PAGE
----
Sunday, January 15, 2012

World War One and The Local Boys

By Delores Miller
On June 28, 1914 the Archduke Franz Ferdinand of Austria-Serbia and his wife were assassinated.  Little did the local folks know what a long-lasting effect this was going to have on this area.  War began over there with Germany  and Kaiser Wilhelm II conquering all Europe.  President Woodrow Wilson promised in campaign speeches in 1916  to keep America out of the war,  and remain neutral, but in April 1917 declared war on Germany.  This was to be 'The War to End all Wars, The Great War, The war to make the World safe for Democracy', all names given to World War One.    Another embellished and gaudy  name was 'La Guerre du Droit' or the War for Justice.   (Little did they know what the future held for more wars.)   Liberty Bonds were sold to provide financing for the war. 
Local boys were required to register for the draft.  Pressured by propaganda, publicity, proselytism, ballyhoo and enthusiasm  to become soldiers, mercenaries, and sharpshooters. They  left  by train in high spirits.   They returned home two years later, broken and bent in vitality  but when they left, were    sent  off with  the high school bands from the train station.    Most of the population were only one generation removed from immigrating from Germany.  The food sauerkraut was changed to Liberty Cabbage.  People named Schmidt changed their names to Smith to disassociate themselves from German roots.  Some  Dupont young men were straight off the farm and never been further than Marion, too busy milking cows.
One young man from Marion, William Bertram (1890--1918)  was the son of Charles Bertram (1856-1940) and his wife Louisa Rigby (1866-1943).   His draft registration lists his birthdate as December 5, 1892 in South Dakota and his employment as a painter.    William was a Private in Company H, 127th Infantry, 32nd Division and  lost his life in battle  at the age of 28 on August 27, 1918 and is resting for all eternity at Roseland Cemetery.  94 years ago he died.  A life cut too short by a terrible and needless war.
 Dr. Frank Mulvaney, a Marion physician was in the Spanish American War in 1898, in the Panama Zone where he contracted malaria and could not serve in World War One.
One such infantry training  facility was constructed, and called Camp Grant, and christened  and named after the Civil War General and later President Ulysses S. Grant.  Located near Rockford Illinois in Winnebago County.  Quarters were built for housing, drill grounds, rifle ranges for 43,000 men of this new National Army.  180 barracks each holding 200 men was ready for the reception of the first draftee  contingent of selected men.    61 buildings  comprised the base hospital unit.  A remount depot had a capacity of 5000 animals, mostly horses and mules and had to include a school for blacksmiths.    Classes were held in French and German.  Activities included boxing, wrestling, football and mandatory attendance at Chapel.  This was the 86th Black Hawk.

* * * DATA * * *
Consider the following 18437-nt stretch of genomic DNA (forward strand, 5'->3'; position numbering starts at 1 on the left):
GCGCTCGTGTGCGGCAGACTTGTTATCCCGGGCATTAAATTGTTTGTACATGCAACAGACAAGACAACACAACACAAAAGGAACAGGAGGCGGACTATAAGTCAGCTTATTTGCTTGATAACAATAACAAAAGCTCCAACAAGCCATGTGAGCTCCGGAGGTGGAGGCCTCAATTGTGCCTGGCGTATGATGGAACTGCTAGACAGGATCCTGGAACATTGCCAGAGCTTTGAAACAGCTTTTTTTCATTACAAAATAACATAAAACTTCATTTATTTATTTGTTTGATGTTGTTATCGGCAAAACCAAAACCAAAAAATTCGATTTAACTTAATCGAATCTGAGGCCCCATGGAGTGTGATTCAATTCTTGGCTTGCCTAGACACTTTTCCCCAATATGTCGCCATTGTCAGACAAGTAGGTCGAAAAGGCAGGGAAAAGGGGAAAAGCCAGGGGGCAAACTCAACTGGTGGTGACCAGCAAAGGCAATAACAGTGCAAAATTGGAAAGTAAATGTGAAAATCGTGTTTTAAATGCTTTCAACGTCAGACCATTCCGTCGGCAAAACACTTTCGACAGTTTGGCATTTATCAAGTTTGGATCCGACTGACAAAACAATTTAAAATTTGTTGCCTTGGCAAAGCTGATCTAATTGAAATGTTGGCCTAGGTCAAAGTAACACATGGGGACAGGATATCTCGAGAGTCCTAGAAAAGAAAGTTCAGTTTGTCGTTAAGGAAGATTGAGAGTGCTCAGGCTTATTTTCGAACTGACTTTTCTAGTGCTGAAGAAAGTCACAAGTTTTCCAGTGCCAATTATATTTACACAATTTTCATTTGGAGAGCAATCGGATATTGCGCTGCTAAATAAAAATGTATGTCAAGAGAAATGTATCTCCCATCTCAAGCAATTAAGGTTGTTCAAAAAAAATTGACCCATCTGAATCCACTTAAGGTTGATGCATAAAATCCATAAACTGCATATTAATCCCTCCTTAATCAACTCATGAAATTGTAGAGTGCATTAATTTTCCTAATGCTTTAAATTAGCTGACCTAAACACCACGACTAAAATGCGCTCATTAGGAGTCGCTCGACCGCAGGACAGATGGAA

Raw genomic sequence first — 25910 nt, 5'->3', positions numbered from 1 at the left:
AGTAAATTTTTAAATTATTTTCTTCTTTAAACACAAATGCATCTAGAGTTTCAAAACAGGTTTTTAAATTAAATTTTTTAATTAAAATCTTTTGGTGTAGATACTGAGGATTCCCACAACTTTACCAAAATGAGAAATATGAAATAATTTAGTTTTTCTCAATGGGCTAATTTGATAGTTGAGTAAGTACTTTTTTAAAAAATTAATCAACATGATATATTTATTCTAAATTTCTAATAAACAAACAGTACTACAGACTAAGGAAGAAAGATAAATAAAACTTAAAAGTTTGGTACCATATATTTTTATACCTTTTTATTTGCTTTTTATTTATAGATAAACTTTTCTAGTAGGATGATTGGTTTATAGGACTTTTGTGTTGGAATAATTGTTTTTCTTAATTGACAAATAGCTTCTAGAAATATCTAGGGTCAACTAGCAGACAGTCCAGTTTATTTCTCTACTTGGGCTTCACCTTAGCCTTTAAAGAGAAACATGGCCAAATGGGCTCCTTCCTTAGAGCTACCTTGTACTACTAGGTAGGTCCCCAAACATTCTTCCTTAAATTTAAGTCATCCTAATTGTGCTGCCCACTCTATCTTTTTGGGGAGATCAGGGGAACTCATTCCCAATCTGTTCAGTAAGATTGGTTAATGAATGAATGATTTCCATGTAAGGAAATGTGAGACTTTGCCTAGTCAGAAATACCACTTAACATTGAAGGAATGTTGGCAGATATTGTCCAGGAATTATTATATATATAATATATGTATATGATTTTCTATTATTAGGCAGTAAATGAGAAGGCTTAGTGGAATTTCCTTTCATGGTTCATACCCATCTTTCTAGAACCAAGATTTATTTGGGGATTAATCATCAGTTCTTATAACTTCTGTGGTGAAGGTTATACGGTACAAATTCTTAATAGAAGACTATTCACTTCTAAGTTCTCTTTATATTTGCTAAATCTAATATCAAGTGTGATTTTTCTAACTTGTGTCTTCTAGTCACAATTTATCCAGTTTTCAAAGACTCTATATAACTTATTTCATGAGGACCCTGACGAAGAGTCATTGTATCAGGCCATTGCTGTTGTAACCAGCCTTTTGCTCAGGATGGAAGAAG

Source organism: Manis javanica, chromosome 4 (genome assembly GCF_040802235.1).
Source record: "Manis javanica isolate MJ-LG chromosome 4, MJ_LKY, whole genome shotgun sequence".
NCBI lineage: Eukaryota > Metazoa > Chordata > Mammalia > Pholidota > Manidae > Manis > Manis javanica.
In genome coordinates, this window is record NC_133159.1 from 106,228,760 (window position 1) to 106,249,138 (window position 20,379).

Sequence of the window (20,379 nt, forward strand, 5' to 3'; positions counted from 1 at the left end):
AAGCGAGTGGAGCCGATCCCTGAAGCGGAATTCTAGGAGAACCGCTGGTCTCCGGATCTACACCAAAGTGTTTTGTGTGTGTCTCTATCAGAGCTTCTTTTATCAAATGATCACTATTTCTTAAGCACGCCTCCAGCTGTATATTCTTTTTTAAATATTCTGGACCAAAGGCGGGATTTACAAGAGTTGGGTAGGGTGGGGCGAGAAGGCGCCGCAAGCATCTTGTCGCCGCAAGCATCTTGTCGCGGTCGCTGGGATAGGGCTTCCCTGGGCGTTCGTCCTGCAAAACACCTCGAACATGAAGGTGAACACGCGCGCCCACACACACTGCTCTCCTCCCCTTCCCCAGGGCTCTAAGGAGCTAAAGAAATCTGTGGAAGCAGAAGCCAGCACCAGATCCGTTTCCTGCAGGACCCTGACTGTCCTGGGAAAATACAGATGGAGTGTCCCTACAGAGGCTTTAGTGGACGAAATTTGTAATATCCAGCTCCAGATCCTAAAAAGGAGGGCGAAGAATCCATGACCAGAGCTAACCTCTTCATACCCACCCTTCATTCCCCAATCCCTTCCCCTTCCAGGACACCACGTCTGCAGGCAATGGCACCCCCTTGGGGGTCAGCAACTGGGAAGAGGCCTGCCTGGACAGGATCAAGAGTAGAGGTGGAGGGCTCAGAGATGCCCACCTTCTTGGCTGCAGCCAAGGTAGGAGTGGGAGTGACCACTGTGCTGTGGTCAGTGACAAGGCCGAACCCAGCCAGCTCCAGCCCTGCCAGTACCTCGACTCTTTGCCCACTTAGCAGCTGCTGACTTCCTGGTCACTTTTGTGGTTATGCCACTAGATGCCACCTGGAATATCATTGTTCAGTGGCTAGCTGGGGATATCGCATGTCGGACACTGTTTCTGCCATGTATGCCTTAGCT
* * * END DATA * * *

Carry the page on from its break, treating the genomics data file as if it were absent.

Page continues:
After a training period of several weeks, off they went by train and shipped to France, Belgium and Germany and into the sand-bagged trenches.  Often filled with 2 feet  water, which provided a gratuitous bath.  Hand to hand combat, warfare with grenades, poison mustard gas, masks.  New and improved weapons gave each side more efficient machines to kill the  enemy.   (how wasteful!)  Mechanized vehicles, tanks, trucks, automobiles, motorcycles and for the first time airplanes.  Submarines torpedoed merchant ships.  Stench of rotting flesh.  Soup kitchens and rations, all in the name of fighting the Huns.  Most infantry men were in the Army, although the Marines served among other places at Belleau Wood, on the Marne River, just outside Paris, France, Chateau-Thierrey.  Hard winter weather, and were forced when not in the fox holes to sleep in the snow.  Few had tents or other protection.  Came home shell-shocked and deaf.   Some received a small disability pension. This was a world war, with soldiers, sailors from many countries.  They still bled and died.
The muffled drum's sad roll has beat
The soldier's last tattoo!
No more on life's parade shall meet
The brave and fallen few.
Their silent tents are spread
And glory guards with solemn round
The Bivouac of the dead.
By the time the Armistice was signed on November 11, 1918 more than  three million Allied servicemen had died from wounds, disease and other causes.  Then came the Spanish Influenza which is another story for another time.
In 1919 the American Legion was formed in Marion.   A canon used in the war was brought to Marion and a park was built  near the plywood factory especially to house this historic artifact.   Wives, daughters and other interested females organized the Auxiliary which every year sell poppies in honor and tradition of the World Wars.
In Flanders fields, the red poppies blow
Between the crosses, row on row,
That mark our place; and in the sky
The birds, still bravely singing,  fly
Scarce heard amid the guns below.
We are the dead.  Short days ago
We lived, felt dawn, saw sunset glow
Loved and were loved and now we lie dead
We shall not sleep, though poppies grow
In Flanders fields.
Remembrance Day November 11 and the poppies still grow in abundance and profusion, in the disturbed earth of battlefields and cemeteries where war casulities are buried.  In Marion, still the high school band marches down Main  Street with a program and ceremony.  A moment of silence  marking the end of the war, the 11th day of the 11th month at 11 a.m. in 1918.
And then the Veterans came back to Marion to live uneventful lives, seldom talking about their experiences in World War One. 
Old soldiers never die;
They just fade away.
Their memories remain.
Bibliography:  Zillmer, Lembke and Miller family archives, World Book Encyclopedia, the History of Marion, The Early Years.

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